The notion of a successful state or historical period is always revolving around a variety of related factors that somehow contribute to their development and establishment whatsoever. One of the central concepts considered as inseparable with the emergence of a nation or era is the phenomenon of culture and its stages of development within the given timeframe. In fact, no period in the context of the diachronic world evolution might be described without any mention of cultural influence on its formation. However, when it comes to culture itself, its constituents are characterized as something that exists beyond any timeline, creating a separate transcendent semantic universe. Despite the centuries of this notion’s existence in society, there is still no opportunity to define the word culture in a universally accepted manner, claiming the lexeme to bear definitions peculiar to each individual (Wallner). However, regardless of the lexical component of the concept of culture, religion has always been an integral part of it, claiming the genesis of some most powerful nations in world history.
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Besides being a full-scale pillar of culture formation, religion serves as one of the most influential contributors to a specific culture emergence in the first place. The vast majority of individuals acquainted with the notion of sociology considers that nation and historical period as concepts could not be considered as such without explicit cultural intervention in the process. In its turn, religion, being one of the formation fundamentals, shapes people’s relations within the nation, making them united for a specific reason. For this reason, the following thesis is aimed at researching the reasons standing behind the emergence of such religion as Christianity and its ability to exist beyond any formal perceptions. Specifically speaking, the attention will be paid to the peculiarities of Christianity development within the context of Western thought and its transformation from the Roman Empire to the Middle Ages.
The Emergence and Influence of Christianity
Being the largest religion in the world for more than two thousand years, Christianity has lived through a variety of historical eras and a series of severe socio-economic changes that eventually led to significant modifications in the context of religious perception. As a result of the many changes that appeared in the course of world history, the factual timeline of historical events is generally examined apart from the so-called “divine” timeline. The major argument for such a decision is primarily concerned with the idea that these aspects are to be looked into from various scientific branches, which, when overlapped, night confuse the general outcome of a historical event (Schaff). As a result, the act of neglecting divine history in the context of events that took place in terms of a certain timeframe has led to some major misconceptions in the field of nation-shaping factors and world peace establishment as a whole.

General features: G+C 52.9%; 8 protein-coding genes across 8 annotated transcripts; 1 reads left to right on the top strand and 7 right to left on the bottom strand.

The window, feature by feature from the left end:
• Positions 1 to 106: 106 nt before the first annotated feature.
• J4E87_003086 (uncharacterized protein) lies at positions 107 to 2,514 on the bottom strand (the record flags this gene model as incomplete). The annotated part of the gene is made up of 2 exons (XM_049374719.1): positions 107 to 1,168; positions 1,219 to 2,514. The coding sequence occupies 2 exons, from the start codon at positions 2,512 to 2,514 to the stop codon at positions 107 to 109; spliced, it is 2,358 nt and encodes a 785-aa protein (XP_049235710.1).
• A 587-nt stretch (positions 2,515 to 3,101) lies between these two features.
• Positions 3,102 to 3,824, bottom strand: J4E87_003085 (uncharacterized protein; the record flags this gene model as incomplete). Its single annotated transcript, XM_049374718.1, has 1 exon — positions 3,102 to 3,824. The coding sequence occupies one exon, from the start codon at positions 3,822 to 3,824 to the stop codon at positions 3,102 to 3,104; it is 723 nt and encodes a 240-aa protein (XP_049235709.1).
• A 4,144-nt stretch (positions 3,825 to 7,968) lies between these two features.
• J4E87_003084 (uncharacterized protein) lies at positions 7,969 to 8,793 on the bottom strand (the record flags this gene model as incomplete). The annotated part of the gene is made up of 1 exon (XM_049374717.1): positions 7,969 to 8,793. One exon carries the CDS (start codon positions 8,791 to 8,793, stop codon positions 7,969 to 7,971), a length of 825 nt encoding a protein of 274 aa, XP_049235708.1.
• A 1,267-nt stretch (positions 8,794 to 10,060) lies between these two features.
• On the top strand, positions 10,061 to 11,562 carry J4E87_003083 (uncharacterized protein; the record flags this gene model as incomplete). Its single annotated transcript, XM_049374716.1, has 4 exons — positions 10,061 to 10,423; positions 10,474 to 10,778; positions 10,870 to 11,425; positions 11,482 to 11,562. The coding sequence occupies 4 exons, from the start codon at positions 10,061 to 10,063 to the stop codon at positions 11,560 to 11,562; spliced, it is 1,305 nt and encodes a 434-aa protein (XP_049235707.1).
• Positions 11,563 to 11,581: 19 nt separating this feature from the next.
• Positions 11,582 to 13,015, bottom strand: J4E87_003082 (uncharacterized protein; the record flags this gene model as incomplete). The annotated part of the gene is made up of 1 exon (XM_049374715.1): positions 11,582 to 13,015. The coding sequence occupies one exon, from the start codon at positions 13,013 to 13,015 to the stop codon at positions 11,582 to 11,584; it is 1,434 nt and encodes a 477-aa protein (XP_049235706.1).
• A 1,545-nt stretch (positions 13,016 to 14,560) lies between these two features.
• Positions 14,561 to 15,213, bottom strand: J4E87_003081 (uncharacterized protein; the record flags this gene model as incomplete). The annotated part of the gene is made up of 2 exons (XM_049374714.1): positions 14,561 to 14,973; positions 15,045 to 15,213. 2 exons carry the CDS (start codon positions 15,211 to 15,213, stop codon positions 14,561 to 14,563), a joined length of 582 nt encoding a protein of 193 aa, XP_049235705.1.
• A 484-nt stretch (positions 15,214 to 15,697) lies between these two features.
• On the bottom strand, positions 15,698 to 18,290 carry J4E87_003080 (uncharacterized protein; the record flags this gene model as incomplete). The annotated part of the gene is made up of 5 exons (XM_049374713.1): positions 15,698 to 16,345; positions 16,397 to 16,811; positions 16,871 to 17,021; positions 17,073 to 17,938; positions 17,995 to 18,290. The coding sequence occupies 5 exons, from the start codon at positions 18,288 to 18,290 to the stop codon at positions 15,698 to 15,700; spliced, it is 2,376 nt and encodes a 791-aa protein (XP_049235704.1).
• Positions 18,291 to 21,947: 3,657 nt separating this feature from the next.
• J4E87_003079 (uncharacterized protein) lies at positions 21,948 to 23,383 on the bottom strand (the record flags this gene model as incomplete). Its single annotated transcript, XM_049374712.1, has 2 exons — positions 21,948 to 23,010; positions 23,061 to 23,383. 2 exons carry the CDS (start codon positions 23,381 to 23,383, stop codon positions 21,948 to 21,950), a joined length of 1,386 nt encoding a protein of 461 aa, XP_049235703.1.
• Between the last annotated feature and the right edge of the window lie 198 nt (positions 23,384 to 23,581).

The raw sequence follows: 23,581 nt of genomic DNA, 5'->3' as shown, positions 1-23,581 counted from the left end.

One of the most vivid examples of religious influence on historical events and the lifetime of a nation is the relationship between Christianity and the Roman Empire. Thus, founded in 27 BC by Augustus Caesar, the Roman Empire overcame a series of severe social challenges throughout its existence. Moreover, the life cycle of the Roman Empire is an example of how the nation-shaping and governmental aspects of a state deal with the rapid development of society and its major values. Since the very emergence of the empire, state leaders realized that their fellow citizens needed a specific factor that would unite them besides plain geographical distribution. At first, this aspect was justified by some basic human instincts, including the desire to survive and find basic resources for human existence. Such a position was then winning for the government, as they needed their residents to take an active part in the military actions related to the preservations of the country’s sovereignty.
However, with the time passing, the people’s expectations from the government and its social politics changed significantly due to their cognitive development and emergence of some basic moral values. At the time, the early genesis of Christianity was commenced in the region in Judea, professing the belief in Jesus Christ and its sacrifice to help humankind find the true meaning of life and existence on Earth. At first, like every new wind blowing among state residents, Christianity was not welcomed by the state leaders, as in the fair of being faced with uncertainty, they persecuted individuals who were not likely everyone else in the empire. A few years later, however, the Roman Empire’s state legislature came to realize that a common religion was the key to consolidate the nation in order to secure its thriving and integrity, as well as to reinforce the state’s influence on the world stage. As a result, the fundamentals of Christianity were embraced by the Roman Empire, making it one of the central social aspects in terms of its development.